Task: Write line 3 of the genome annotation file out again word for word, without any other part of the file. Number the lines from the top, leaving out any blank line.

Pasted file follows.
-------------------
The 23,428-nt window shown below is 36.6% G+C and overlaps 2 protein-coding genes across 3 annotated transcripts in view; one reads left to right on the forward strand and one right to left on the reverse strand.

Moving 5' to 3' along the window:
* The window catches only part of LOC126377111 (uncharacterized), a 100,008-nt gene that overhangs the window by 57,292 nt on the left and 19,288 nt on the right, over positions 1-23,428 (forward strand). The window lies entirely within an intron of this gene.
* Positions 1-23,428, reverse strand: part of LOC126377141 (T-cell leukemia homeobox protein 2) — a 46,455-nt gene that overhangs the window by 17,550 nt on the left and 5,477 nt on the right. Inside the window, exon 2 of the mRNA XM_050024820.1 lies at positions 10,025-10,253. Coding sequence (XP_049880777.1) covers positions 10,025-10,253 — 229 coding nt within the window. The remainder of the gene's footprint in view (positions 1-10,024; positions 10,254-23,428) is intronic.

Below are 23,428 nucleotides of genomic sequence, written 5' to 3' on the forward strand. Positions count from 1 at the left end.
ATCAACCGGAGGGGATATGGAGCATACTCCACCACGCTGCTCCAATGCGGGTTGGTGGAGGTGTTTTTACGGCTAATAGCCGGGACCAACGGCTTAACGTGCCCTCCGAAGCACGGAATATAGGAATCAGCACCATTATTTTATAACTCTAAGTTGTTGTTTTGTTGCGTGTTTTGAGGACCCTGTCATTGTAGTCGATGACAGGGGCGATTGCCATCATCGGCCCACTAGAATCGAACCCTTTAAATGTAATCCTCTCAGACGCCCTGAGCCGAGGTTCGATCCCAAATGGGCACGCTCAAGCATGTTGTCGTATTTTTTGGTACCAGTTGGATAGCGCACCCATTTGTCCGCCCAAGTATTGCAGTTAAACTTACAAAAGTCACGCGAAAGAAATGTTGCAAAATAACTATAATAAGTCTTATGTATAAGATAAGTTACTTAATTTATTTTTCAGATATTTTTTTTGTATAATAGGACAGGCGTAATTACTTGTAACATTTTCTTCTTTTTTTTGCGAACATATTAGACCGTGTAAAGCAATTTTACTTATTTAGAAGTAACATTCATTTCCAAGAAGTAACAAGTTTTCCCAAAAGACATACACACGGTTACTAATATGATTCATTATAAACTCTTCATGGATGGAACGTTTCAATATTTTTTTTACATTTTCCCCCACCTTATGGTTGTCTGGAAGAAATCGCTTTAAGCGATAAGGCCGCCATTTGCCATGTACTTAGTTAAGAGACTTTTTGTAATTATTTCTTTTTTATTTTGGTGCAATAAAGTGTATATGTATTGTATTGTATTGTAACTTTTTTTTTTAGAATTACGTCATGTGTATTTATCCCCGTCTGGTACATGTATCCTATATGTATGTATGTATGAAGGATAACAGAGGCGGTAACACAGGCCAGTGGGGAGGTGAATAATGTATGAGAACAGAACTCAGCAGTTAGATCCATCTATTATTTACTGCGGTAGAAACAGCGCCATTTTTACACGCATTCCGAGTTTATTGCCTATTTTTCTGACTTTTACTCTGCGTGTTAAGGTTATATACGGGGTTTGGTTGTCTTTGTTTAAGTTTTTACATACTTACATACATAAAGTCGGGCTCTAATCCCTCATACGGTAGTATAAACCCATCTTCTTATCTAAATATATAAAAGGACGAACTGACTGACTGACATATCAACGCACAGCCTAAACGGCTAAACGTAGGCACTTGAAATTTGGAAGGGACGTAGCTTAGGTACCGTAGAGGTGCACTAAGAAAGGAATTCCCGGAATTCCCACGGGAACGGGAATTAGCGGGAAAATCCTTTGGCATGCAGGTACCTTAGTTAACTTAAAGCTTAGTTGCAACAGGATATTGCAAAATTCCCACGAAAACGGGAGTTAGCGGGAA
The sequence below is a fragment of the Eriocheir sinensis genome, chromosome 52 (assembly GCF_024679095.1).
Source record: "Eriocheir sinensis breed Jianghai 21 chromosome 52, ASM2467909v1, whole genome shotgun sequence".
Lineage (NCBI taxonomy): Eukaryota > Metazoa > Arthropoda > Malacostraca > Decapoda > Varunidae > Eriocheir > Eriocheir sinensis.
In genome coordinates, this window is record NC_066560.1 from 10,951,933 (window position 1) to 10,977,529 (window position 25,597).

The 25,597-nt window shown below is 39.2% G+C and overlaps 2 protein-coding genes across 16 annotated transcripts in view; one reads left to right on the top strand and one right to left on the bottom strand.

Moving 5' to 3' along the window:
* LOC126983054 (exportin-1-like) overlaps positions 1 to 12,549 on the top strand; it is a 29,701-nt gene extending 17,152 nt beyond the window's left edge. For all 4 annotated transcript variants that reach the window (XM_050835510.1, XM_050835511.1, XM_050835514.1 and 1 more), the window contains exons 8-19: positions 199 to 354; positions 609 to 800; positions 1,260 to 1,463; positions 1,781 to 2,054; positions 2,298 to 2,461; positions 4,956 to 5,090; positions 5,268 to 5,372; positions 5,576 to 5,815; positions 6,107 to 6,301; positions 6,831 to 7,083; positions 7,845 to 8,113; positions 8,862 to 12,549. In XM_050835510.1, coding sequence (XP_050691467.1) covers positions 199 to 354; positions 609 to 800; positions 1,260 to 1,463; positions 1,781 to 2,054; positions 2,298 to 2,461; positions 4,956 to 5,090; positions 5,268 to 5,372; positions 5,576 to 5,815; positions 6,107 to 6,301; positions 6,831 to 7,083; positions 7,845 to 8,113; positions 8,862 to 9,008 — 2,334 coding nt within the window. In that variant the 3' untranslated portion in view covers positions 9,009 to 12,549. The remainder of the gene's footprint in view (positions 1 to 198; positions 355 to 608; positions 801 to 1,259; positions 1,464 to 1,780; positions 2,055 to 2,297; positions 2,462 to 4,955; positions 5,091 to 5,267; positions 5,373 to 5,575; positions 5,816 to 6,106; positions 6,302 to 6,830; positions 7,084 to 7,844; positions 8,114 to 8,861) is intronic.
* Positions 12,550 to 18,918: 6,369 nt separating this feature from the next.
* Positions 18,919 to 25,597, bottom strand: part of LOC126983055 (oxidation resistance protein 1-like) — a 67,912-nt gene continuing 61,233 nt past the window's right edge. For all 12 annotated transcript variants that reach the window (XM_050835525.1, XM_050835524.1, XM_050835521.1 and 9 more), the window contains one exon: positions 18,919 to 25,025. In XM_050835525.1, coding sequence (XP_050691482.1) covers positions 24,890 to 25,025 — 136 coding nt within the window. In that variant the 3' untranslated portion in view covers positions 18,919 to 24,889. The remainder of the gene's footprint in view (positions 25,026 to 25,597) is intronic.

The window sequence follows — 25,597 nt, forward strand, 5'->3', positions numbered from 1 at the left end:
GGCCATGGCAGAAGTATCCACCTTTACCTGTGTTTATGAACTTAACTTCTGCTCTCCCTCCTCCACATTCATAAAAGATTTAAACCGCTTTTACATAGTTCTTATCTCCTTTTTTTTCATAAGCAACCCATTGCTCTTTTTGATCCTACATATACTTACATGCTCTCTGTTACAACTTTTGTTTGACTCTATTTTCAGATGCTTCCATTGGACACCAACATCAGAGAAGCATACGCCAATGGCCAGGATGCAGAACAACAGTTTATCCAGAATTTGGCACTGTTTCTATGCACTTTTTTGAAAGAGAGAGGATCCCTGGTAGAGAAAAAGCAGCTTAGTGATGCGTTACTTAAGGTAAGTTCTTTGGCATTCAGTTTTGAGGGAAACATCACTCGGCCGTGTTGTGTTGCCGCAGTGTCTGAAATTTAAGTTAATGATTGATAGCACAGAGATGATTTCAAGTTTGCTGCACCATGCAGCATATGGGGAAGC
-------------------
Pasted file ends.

* The window catches only part of LOC126377111 (uncharacterized), a 100,008-nt gene that overhangs the window by 57,292 nt on the left and 19,288 nt on the right, over positions 1-23,428 (forward strand). The window lies entirely within an intron of this gene.